The Roma village was a culture shock for all of us and, quite honestly, we adults threw not only the children but also ourselves into the deep end. In the village it was dirty, the majority of the inhabitants naked. Several family members always live in the huts, without running water. The villagers drink from the river (yes exactly the one whose bathing probably gave us the gastrointestinal virus). It is dusty and insanely hot. But we are welcome – although we didn’t bring any presents. A young mother lovingly shows us her baby, a pretty, still completely toothless little thing. It is a culture shock – and that in the middle of Europe. We arrived in cabs, escorted by the police. There is no bus connection to the village (more about the visit is here). After the visit, we discussed a lot. Was it right? Did we do disaster tourism? What did our visit bring to the Roma village? And above all: What has remained with our children? Have we been able to reduce prejudices or have they perhaps only increased?

You can believe us that after the visit we adults not only talked, but also argued a bit. Personally – but this is my opinion – I wish that we repeat the visit next year, but without the police and cabs, but accompanied by Tobias, a German, who has been taking teenagers to this very village for years and doing programs together. The next day we talked about the experience together with the children. I believe that the children learned not only to appreciate their own belongings, but also that there is more than one way of life and that poverty does not necessarily mean unhappiness. Because the inhabitants of the village were really not unhappy – there was singing and playing.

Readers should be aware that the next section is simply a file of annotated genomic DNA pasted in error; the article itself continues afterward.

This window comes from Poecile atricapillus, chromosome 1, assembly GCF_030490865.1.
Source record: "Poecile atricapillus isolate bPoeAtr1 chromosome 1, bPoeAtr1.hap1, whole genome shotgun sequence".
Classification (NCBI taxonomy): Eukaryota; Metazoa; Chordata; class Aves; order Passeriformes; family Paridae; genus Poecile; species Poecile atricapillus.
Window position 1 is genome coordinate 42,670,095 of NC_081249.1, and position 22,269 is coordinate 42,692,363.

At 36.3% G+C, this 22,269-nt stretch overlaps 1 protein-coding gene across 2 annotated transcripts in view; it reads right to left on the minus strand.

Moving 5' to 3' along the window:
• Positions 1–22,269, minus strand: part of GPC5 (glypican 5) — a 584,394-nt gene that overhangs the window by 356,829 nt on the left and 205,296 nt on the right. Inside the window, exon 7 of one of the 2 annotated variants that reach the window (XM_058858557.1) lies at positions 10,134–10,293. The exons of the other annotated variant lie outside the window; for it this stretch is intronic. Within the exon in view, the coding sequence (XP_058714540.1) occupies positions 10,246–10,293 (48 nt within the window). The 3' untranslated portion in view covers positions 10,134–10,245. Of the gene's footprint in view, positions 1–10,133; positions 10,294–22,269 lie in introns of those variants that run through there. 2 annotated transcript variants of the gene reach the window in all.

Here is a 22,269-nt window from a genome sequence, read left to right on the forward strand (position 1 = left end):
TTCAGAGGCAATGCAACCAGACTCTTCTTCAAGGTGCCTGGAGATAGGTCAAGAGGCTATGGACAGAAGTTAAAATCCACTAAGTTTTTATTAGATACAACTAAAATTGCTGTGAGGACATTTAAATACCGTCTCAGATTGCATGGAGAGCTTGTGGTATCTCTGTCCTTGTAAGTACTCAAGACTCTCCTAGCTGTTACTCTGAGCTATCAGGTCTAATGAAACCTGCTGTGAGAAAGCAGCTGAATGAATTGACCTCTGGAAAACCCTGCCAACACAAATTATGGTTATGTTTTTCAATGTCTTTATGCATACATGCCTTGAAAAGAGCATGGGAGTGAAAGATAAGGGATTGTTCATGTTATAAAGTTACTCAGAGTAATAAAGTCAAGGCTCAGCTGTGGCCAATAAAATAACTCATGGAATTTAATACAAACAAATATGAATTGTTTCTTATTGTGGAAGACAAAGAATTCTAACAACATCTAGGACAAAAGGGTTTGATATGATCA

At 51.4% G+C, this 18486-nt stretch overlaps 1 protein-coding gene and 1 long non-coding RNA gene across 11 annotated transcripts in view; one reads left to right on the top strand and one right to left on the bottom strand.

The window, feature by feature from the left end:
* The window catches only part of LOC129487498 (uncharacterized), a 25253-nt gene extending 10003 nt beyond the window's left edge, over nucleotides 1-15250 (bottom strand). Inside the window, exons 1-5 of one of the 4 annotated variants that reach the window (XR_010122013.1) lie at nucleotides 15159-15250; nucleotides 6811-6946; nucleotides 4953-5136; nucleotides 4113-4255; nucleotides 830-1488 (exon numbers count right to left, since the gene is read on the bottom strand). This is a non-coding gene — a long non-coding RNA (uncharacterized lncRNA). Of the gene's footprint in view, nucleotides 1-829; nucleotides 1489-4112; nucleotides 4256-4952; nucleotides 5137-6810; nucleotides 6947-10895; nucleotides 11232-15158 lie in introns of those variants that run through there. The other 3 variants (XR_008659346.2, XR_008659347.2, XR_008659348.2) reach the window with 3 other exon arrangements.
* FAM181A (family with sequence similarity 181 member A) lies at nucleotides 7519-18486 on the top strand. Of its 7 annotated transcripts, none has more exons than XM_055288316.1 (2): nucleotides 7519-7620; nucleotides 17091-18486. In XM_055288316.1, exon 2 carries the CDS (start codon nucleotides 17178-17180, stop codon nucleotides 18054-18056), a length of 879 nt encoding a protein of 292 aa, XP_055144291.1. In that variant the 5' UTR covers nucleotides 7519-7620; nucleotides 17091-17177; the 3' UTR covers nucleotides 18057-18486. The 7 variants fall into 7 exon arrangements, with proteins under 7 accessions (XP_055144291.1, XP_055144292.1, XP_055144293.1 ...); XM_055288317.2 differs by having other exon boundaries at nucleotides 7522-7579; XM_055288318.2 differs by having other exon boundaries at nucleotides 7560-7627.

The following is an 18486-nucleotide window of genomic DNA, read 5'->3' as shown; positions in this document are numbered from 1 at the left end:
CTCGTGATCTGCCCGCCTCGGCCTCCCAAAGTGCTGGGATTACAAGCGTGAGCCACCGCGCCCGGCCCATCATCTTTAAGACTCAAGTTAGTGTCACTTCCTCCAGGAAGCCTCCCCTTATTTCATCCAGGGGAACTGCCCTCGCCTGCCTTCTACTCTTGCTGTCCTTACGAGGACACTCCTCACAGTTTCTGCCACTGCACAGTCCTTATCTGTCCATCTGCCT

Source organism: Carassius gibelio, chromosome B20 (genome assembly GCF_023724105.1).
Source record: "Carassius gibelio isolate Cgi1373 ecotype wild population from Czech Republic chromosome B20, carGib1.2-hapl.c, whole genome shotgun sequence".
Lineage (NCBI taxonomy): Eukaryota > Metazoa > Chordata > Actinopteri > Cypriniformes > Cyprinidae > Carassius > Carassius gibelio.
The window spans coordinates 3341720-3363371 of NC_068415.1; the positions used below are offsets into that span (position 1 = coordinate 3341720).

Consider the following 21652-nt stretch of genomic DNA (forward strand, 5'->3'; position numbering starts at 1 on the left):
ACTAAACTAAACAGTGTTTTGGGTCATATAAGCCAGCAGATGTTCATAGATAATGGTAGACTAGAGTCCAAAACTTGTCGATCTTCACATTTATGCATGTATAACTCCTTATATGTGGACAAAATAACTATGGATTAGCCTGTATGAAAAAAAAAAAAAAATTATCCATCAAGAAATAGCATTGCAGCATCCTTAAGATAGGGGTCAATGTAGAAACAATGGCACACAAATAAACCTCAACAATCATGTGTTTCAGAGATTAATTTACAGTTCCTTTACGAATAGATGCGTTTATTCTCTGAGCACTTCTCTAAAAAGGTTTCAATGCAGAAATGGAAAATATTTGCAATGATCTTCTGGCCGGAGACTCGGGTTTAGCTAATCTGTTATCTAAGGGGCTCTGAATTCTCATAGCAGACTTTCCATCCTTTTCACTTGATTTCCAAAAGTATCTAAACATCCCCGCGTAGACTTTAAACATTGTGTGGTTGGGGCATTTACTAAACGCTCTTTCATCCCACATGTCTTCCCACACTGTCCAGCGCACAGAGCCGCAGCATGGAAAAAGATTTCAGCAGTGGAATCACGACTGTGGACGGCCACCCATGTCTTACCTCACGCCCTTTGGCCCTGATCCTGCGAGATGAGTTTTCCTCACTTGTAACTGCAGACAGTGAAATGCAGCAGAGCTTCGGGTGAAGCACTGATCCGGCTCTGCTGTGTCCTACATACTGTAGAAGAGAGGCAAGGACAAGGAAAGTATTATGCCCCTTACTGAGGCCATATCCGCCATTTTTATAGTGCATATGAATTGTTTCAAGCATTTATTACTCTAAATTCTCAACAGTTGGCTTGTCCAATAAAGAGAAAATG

A special excursion was also the visit to Reni’s farm. I am still impressed that Reni and her family spend the night on the farm every night and in case of emergency they even chase away the one or other bear or wolf. Reni is one of the kids who always brought good humor to the camp. While we Germans like to whine (and in this camp, unfortunately, often do), the Szekler camp participants sometimes seem to me to be a bit more mature. There is no whining, if you fall down, you get up. But well – what is a cut against a full-grown bear.

I was impressed once again this week that children can communicate even if they don’t speak the same language. I hope that next year we will be able to deepen this bond even more and that we will be able to push the project forward in such a way that we will be able to facilitate even more joint activities between the Szekler children and our German camp participants. Since yesterday, most of us are back in Munich, and it feels like I have been away for an eternity. I’m sure I’ll miss the German-Hungarian chatter soon (I’m still enjoying the peace and quiet) and look forward to seeing everyone next year.

Lastly, a story Sandy and Katalina told me today: As you may have noticed, István, a Roma boy who lives diagonally across the street from Irenke’s guesthouse, also attended the camp. Although István is very quiet, you immediately take him to your heart. At the end of the trip, especially we caregivers fought with one or two tears, because it is just so wonderful at Irenke’s place. Not only we: Allegedly, Ida, István’s mother, also cried. Out of gratitude, because her son was allowed to participate in the camp.